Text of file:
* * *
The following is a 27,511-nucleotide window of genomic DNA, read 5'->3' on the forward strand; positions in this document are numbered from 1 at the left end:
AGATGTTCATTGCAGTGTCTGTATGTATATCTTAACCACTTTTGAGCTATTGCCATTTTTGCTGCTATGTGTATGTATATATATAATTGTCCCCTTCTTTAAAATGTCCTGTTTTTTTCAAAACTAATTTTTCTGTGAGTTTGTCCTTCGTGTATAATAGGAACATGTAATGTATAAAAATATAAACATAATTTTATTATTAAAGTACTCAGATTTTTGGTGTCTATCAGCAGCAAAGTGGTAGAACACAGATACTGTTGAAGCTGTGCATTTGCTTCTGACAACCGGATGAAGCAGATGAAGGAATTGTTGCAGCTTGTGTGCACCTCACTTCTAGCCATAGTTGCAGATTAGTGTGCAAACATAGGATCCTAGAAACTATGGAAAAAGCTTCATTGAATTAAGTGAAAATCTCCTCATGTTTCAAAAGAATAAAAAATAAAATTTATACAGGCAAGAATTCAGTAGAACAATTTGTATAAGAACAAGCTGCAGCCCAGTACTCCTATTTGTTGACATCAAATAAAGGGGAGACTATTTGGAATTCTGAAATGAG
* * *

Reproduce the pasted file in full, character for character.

The following is a 27,511-nucleotide window of genomic DNA, read 5'->3' on the forward strand; positions in this document are numbered from 1 at the left end:
AGATGTTCATTGCAGTGTCTGTATGTATATCTTAACCACTTTTGAGCTATTGCCATTTTTGCTGCTATGTGTATGTATATATATAATTGTCCCCTTCTTTAAAATGTCCTGTTTTTTTCAAAACTAATTTTTCTGTGAGTTTGTCCTTCGTGTATAATAGGAACATGTAATGTATAAAAATATAAACATAATTTTATTATTAAAGTACTCAGATTTTTGGTGTCTATCAGCAGCAAAGTGGTAGAACACAGATACTGTTGAAGCTGTGCATTTGCTTCTGACAACCGGATGAAGCAGATGAAGGAATTGTTGCAGCTTGTGTGCACCTCACTTCTAGCCATAGTTGCAGATTAGTGTGCAAACATAGGATCCTAGAAACTATGGAAAAAGCTTCATTGAATTAAGTGAAAATCTCCTCATGTTTCAAAAGAATAAAAAATAAAATTTATACAGGCAAGAATTCAGTAGAACAATTTGTATAAGAACAAGCTGCAGCCCAGTACTCCTATTTGTTGACATCAAATAAAGGGGAGACTATTTGGAATTCTGAAATGAG